WASHINGTON (AP) - Congress is the absolute best place to work if you want to get something named for you before you are dead and buried. Mitch McConnell Riverwalk and Plaza in Owensboro, Ky., and City College's Charles B. Rangel Center for Public Service in New York are but two of dozens of examples.
But the Supreme Court isn't bad, either.
The names of four of the nine justices grace highway interchanges, public housing, prizes and libraries.
Justice Anthony Kennedy is the newest addition to this last category. He is in his hometown of Sacramento, Calif., this week for the dedication of the Kennedy Library and Learning Center and the unveiling of a bust of the justice at the federal courthouse in the state capital.
Kennedy's name also is on the Sacramento chapter of a professional association of lawyers, the Anthony M. Kennedy Inn of Court.
For sheer size, the Bronx public housing project where Justice Sonia Sotomayor grew up tops the list. The Sonia Sotomayor Houses, renamed in 2010 in the justice's honor, encompass 28 seven-story buildings with 1,497 apartments and nearly 3,500 residents. Sotomayor described the project in her new memoir as sprawling over three large city blocks.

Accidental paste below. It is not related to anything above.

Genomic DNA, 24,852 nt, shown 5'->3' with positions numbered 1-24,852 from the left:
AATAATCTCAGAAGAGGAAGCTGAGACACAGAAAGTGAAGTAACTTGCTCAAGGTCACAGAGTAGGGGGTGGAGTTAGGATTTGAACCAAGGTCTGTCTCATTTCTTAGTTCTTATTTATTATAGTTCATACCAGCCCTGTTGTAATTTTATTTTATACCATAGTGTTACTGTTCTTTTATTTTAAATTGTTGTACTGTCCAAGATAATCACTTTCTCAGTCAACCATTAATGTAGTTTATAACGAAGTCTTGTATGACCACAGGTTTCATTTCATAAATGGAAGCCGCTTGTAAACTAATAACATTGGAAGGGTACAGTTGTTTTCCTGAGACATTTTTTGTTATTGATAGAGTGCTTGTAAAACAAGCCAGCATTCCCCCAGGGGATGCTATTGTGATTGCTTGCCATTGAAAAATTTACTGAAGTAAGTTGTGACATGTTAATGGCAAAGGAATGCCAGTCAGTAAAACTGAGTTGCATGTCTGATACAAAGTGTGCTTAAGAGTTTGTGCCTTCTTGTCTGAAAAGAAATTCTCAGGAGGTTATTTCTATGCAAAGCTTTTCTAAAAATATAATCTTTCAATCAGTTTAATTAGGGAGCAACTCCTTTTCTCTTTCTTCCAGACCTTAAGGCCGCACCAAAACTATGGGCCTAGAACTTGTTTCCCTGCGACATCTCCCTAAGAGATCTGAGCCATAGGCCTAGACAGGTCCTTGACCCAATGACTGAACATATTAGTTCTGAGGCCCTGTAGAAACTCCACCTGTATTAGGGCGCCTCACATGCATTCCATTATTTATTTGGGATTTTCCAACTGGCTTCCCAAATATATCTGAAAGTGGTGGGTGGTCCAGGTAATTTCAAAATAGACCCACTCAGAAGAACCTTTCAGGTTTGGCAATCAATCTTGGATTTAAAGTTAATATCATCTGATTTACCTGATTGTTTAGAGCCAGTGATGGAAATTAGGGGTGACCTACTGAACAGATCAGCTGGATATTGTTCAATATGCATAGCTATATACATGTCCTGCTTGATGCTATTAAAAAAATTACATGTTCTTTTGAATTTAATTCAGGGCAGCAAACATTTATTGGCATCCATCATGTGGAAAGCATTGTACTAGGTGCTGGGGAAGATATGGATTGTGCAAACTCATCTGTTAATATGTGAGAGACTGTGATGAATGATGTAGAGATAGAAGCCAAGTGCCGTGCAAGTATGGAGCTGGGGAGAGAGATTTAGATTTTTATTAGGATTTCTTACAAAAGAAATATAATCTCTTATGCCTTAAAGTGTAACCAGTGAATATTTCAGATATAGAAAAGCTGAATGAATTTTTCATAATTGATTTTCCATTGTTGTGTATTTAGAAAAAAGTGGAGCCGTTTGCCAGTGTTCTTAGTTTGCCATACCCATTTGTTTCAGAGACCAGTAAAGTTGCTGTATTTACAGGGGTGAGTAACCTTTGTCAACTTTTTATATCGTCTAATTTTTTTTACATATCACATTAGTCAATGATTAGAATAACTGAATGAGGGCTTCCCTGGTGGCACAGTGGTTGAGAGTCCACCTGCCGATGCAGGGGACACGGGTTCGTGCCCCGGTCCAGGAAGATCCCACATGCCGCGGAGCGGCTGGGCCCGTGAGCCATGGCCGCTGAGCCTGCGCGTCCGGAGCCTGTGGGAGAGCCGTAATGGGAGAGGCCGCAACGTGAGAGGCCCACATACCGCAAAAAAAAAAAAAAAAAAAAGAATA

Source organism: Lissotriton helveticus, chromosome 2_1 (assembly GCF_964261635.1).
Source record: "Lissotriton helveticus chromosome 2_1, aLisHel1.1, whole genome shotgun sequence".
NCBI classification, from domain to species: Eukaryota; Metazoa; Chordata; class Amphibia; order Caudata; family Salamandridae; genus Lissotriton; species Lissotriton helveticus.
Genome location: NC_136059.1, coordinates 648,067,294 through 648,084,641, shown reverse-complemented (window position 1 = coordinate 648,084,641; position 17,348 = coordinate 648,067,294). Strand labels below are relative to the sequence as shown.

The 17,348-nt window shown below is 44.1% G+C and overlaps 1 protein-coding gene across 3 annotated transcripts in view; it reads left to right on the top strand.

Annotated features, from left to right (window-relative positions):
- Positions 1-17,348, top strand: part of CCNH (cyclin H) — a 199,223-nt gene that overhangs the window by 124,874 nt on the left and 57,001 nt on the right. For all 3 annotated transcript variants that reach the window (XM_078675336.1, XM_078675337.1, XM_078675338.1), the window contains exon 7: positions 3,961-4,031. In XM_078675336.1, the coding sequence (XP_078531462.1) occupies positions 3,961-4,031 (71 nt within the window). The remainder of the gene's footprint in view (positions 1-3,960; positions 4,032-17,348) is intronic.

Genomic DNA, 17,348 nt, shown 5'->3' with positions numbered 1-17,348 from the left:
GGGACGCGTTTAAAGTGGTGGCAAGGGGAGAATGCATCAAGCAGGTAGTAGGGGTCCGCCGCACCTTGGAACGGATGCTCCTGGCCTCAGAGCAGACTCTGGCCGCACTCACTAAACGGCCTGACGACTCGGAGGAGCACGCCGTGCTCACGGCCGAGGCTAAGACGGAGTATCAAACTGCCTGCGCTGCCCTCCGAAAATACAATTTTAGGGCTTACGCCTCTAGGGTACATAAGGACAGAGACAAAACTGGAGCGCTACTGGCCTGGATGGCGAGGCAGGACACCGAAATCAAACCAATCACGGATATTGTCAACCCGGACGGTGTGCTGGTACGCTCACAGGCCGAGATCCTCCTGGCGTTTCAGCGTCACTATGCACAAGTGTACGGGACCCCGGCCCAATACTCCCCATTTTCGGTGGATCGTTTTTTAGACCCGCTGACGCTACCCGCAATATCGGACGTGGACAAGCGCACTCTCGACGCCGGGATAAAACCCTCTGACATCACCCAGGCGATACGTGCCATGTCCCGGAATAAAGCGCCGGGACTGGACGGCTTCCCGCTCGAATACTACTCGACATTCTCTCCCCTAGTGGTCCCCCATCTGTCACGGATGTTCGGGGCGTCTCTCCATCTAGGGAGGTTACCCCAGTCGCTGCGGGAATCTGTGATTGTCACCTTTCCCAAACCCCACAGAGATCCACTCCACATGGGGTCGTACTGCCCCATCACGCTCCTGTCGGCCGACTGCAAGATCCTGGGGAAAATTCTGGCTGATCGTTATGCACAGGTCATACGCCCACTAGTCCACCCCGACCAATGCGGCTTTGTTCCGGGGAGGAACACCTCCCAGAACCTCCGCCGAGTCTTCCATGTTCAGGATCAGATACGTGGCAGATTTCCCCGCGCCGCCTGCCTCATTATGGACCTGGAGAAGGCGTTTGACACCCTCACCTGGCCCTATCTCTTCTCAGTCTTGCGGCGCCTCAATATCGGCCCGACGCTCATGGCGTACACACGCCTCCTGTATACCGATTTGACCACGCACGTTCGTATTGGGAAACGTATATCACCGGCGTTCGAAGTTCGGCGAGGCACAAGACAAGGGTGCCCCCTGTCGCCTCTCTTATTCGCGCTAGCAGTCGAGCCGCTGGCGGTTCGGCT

A childhood connection is important in the Savannah, Ga., area sites named for Justice Clarence Thomas.
The Clarence Thomas Center for Historic Preservation at the Savannah College of Art and Design is located at the former convent for the nuns who ran Thomas' elementary school. The Thomas wing at the renovated Carnegie Library in Savannah is a nod to the era of segregation when blacks could not use the city's public library and Thomas instead spent hours at the Carnegie Library. A few miles west of Savannah, the intersection of Interstates 16 and 95 also bears the justice's name.
The most modest recognition of a sitting justice is Columbia Law School's Ruth Bader Ginsburg Prize, which goes to students who got excellent grades in all three years of law school. Ginsburg got her law degree from Columbia.